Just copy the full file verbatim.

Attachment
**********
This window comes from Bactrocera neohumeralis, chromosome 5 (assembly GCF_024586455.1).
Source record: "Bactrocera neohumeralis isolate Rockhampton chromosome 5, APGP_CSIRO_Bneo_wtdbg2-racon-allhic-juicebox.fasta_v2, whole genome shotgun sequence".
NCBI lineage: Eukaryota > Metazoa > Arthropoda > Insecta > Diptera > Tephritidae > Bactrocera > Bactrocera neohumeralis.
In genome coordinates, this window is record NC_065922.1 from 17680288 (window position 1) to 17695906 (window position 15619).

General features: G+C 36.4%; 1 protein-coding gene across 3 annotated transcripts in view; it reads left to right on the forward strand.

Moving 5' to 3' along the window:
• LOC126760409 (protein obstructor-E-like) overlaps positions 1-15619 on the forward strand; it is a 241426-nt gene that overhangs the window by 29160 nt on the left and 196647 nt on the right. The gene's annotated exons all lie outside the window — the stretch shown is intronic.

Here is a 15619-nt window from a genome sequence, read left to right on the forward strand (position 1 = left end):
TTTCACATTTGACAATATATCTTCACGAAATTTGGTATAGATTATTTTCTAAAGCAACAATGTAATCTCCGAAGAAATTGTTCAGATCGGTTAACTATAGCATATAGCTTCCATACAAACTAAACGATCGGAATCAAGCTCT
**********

This window comes from Bactrocera neohumeralis, chromosome 5 (assembly GCF_024586455.1).
Source record: "Bactrocera neohumeralis isolate Rockhampton chromosome 5, APGP_CSIRO_Bneo_wtdbg2-racon-allhic-juicebox.fasta_v2, whole genome shotgun sequence".
NCBI lineage: Eukaryota > Metazoa > Arthropoda > Insecta > Diptera > Tephritidae > Bactrocera > Bactrocera neohumeralis.
In genome coordinates, this window is record NC_065922.1 from 17680288 (window position 1) to 17695906 (window position 15619).

General features: G+C 36.4%; 1 protein-coding gene across 3 annotated transcripts in view; it reads left to right on the forward strand.

Moving 5' to 3' along the window:
• LOC126760409 (protein obstructor-E-like) overlaps positions 1-15619 on the forward strand; it is a 241426-nt gene that overhangs the window by 29160 nt on the left and 196647 nt on the right. The gene's annotated exons all lie outside the window — the stretch shown is intronic.

Here is a 15619-nt window from a genome sequence, read left to right on the forward strand (position 1 = left end):
TTTCACATTTGACAATATATCTTCACGAAATTTGGTATAGATTATTTTCTAAAGCAACAATGTAATCTCCGAAGAAATTGTTCAGATCGGTTAACTATAGCATATAGCTTCCATACAAACTAAACGATCGGAATCAAGCTCT